Reply
        1. Empty Sky

          I think this is a small office problem. People in bigger offices just accept it as a fact of life and deal with it. I think we had six people with the same name once (we lined them all up for a photo).

          Reply
          1. GreenDoor

            I work in a huge organization and I was baffled as to why this was an issue in the first place. We just say “Finance John” to distinguish him from “Maintenence Guy John” and “Cafeteria John.” It’s not hard, friends!

            Reply
      4. Annie Moose

        She certainly had a choice! I currently work on a team with two Wakeens, and neither of them uses a nickname–we just clarify if there’s any confusion. I used to have a manager who was also named Annie, and again, neither of us used a different nickname. Context disambiguated in almost all situations, and on the rare occasion that it didn’t, it hasn’t been particularly difficult to clarify.

        It’s completely Amanda C’s choice to determine she’d rather be called Mandy (or whatever her preferred nickname) than deal with the confusion, but just accepting that sometimes people get confused over which Amanda is which is absolutely also an option! I mean, she could’ve even just doubled down and continued to ask people to call her Amanda C if that was what she really wanted. A different nickname was not her only option.

        Reply
      5. Traffic_Spiral

        “Amanda #1 should have urged people to use the new hire’s preferred name and not allowed her to be backed into a corner where she had no choice but to adopt a nickname. ”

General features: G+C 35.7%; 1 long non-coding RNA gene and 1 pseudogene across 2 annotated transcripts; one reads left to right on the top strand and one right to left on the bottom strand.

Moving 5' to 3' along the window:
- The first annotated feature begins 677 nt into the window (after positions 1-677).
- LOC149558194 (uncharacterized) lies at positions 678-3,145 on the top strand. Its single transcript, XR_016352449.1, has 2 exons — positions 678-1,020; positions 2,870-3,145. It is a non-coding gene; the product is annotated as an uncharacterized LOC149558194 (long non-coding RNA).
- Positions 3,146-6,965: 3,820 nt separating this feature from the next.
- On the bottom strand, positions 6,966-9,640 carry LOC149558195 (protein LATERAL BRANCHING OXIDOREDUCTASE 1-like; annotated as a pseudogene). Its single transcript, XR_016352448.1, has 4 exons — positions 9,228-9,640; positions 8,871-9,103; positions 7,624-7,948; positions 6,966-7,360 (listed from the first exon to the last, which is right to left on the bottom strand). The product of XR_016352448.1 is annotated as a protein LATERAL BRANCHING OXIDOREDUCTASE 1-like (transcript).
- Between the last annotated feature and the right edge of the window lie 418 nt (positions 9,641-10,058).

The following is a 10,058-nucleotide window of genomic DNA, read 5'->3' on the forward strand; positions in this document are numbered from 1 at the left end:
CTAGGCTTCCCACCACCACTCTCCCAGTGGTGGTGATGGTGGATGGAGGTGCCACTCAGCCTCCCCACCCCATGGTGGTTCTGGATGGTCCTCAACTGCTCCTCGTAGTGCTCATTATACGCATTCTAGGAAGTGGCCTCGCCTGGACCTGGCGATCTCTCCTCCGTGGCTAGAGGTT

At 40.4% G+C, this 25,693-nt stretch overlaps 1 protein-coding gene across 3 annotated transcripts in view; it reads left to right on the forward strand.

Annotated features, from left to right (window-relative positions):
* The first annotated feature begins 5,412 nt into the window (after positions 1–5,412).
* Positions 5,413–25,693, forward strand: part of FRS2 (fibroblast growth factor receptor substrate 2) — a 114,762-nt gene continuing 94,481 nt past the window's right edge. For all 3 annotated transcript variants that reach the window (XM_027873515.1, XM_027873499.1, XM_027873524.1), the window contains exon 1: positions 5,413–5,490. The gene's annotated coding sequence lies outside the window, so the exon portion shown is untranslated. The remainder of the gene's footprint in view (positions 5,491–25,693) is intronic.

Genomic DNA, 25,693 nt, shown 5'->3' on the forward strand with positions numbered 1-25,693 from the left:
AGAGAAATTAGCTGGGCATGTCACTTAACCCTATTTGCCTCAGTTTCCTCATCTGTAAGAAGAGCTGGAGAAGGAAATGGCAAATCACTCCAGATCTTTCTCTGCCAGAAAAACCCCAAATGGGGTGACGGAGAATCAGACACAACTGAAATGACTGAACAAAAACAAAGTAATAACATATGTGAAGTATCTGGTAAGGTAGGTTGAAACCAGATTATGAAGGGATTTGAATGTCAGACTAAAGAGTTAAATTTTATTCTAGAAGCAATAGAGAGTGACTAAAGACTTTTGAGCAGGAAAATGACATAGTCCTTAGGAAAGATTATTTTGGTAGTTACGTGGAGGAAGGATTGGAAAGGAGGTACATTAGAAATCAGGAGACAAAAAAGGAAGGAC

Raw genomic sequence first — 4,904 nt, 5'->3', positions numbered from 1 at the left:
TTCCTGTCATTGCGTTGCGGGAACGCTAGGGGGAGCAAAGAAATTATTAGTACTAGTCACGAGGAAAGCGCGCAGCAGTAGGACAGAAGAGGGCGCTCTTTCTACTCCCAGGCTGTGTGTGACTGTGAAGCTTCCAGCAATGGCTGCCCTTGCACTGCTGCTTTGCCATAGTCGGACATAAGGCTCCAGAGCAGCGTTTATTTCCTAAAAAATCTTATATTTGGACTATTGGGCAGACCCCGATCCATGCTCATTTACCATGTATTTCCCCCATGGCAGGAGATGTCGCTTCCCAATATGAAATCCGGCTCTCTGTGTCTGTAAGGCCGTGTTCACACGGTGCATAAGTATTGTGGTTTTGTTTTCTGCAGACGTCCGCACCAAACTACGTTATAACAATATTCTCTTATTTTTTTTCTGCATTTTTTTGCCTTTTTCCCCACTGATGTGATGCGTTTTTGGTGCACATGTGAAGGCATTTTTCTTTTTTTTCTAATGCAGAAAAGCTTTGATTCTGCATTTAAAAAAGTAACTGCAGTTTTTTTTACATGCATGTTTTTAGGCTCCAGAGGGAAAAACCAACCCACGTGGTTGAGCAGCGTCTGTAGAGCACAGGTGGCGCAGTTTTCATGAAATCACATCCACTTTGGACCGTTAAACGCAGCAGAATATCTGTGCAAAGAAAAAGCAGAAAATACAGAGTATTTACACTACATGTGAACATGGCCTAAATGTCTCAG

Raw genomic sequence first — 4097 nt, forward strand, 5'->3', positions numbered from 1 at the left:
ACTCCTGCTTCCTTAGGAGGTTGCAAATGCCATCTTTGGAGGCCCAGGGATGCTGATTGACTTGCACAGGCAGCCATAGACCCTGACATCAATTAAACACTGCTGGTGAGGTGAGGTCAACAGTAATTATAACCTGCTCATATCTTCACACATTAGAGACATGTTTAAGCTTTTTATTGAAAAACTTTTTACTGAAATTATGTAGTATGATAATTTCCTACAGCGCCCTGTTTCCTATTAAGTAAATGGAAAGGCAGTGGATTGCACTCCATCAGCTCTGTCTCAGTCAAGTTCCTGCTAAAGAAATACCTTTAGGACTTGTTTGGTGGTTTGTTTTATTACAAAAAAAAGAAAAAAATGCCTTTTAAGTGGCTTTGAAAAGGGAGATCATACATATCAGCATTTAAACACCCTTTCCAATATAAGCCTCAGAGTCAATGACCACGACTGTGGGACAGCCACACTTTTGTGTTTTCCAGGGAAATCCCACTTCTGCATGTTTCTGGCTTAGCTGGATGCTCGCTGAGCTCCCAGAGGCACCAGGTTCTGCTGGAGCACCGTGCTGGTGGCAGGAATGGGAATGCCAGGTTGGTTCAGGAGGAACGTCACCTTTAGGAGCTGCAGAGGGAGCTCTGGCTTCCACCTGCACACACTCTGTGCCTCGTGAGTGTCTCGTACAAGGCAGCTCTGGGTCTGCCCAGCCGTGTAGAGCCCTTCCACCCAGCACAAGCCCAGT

This seems a bit extreme. It’s not really on the boss to police that. Unless the office has decided to call someone an insulting nickname or something, it’s not a kindergarten and the boss should let people hash out their own names. Here it seemed to work out fine. Amanda #2 decided that, after some experimentation, she liked choosing a nickname better the whole “Amanda? Which Amanda? Oh, Amanda C.” thing.

        You’re making it sound like some kind of Kunta Kinte scenario, but with “What is your nickname?” “Amanda!”

        Reply
    1. Ali G

      I gasped at reading that. LOTO is a big deal. At my old job, they did a lot of things wrong, but safety wasn’t one of them. Contractors were banned from sites if they didn’t comply with things like LOTO and hot work permits, etc.

      Reply
      1. Antilles

        Most companies, even those which are otherwise awful, tend to take safety very seriously…because one serious injury and you could be paying for it for years or even decades via increases to your worker’s comp rates and overall insurance costs.

        Reply
        1. Bea

          And that’s not taking into consideration the massive fines that’ll they’ll be hit with when inspected. OSHA shows up when there is a hospitalization or death.

          Reply
      2. neverjaunty

        So did I. That is a HUGE deal, and no wonder the LW got no traction about a high co-worker; these people think safety means “well nobody got hurt so far”. I hope the LW gets out of there fast.

        Reply
    2. Kelly White

      Yeah- the LO/TO thing jumped out at me. That should be a big deal.

      If/when OSHA finds out it’s a pretty substantial fine- and the fact is, it’s a proven way to improve safety and save actual human lives and limbs.

      Reply
    3. Artemesia

      A close friend in college had her father die in a pulp digester that he was inspecting and somehow turned on with him inside. Imagine how horrible that death was. LOTO is a giant big deal and failure of that is often a cause of the most horrific accidents in the workplace.

      Reply
    1. NotAnotherManager!

      Seriously! She did not get fired, and she got her work hours shifted. She should be thanking someone rather than griping publicly.

      Reply
    2. Bunny Girl

      Right?! Does that woman not understand how incredibly generous her boss is being? I would have immediately fired her.

      Reply
    3. Bea

      I guess we can’t be shocked, this is the same woman who thought two screaming 5 year olds for an hour in that office was a legit setup. After the boss already told them to it’s not okay to bring them in!

      Reply
      1. Snark

        I wouldn’t say I’m shocked, but it’s kind of like….seeing Mt. Rushmore for the first time, having only seen it in photos. You just get a fuller sense of the scale of the thing.

        Reply
    4. hbc